During our first lockdown in Belgium, in the spring of 2020, seeking to stay at home as much as possible, I picked up a new skill: bread baking. I’d never done it before, and had assumed it must be difficult and time-consuming. Of course, it’s no such thing – after all, bread-baking is one of humanity’s most universal and basic skills. If you can mix flour and yeast, and indulge in some really quite therapeutic kneading of the dough, then you can make bread.
There was only one problem: everyone else had the same idea. Everytime I went to the shops, whether they were large supermarkets or small artisanal shops, the shelves stocking flour were empty (ditto for the infamous loo roll shortage, of course, but strangely our survival depends less on that). There was also a bit of a blackmarket / barter economy springing up around yeast, with friends of mine offering loo roll in exchange for it. I’d managed to get hold of yeast, more or less legally, but not flour, until I spotted this unwanted bag in my little local supermarket.
Not really knowing what it was, I picked it up anyway. In Belgium, food has to be labelled in both French and Dutch (and sometimes German too), to reflect the official languages. This can be a help, and here there’s a clue in the Dutch: Speltmeel. So this is Spelt flour, an ancient grain in the same genus as wheat but a different species.
So I did a quick bit of research, and it turns out that Spelt is just fine for bread-making, and can be easily substituted for wheat flour. Even better, it’s somewhat more nutritious than wheat, easier to digest (with slightly less gluten, so it feels less filling) and has an interesting, nutty, sweet flavour. High in fibre and protein, it also is rich in quite a few vitamins and minerals. One thing that is a definite plus for me at this time of year, is that it can boost energy levels due to its complex carbs, which are digested more slowly and therefore give you energy over a longer period of time. I don’t know about you, but I could do with that, even in hibernation.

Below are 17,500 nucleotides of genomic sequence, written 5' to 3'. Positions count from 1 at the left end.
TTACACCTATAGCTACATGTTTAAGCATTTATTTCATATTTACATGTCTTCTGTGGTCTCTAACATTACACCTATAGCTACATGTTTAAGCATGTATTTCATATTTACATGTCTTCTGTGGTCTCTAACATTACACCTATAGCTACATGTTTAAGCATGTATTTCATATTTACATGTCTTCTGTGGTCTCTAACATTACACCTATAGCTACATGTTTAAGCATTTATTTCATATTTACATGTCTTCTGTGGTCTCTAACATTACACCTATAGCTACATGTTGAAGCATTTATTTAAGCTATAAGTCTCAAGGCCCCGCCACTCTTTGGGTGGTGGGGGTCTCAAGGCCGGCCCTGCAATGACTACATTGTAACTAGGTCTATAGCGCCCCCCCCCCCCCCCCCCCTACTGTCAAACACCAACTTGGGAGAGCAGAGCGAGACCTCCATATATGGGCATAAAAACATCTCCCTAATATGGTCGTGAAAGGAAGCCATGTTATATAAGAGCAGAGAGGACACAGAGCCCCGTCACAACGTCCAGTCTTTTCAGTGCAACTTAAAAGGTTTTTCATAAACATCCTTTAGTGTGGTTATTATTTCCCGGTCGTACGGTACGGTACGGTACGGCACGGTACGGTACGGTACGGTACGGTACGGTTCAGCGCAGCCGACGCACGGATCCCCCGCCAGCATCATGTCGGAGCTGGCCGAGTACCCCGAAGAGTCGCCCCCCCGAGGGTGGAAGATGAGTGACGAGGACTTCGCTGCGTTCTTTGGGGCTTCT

To make things more interesting, I added some of these black sesame seeds to top the loaf.
When the aroma of baking bread fills the home, you can almost forget the rather depressing grey, cold weather outside. I admit to one major error: this time, I forgot to grease the baking tray before sticking the loaf in the oven, so it was something of an ordeal to unstick it. But you can’t see the loaf’s bottom in my photo, so it doesn’t matter! Also, as I baked bread today, I feel no need to cook an elaborate dinner tonight: looks like it will be beans on toast and bread with butternut soup.
6 thoughts on “A loaf and well”
Spelled is an annual plant of the genus Wheat grass family. Spelled is considered a more primitive variety of the common wheat, which was created by crossing other species. It is a cereal that has been produced since about 5000 BC. being rebuilt. Spelled is said to be healthier than regular wheat. Now and then we also bake our own bread, We buy our ingredient at AVEVE shops.
Succes with the breads,
Thanks Rudi, that’s a useful link to Aveve, I see that they also sell lots of food for wild birds and also products for chickens (which we normally keep, but not at the moment, hopefully we will again soon). I think I will order from them. Thanks again!
I use spelt in preference to ordinary whole wheat flour in cakes and pastry. We normally use a mix of flour when making bread, but earlier this week made a couple of loaves with 100% spelt it was delicious. Now you can bake the perfect loaf, you can experiment with some of the more interesting flours and recipes.
I will indeed experiment, am on the lookout for good bread recipes. I wondered how it would be to use 100% spelt, I mixed in plain flour, now that you say it’s fine I will try it one day.
I enjoyed this post. Lively, informative and I like Belgium. Great read.
Thanks so much Ian, am happy to hear that. 🙂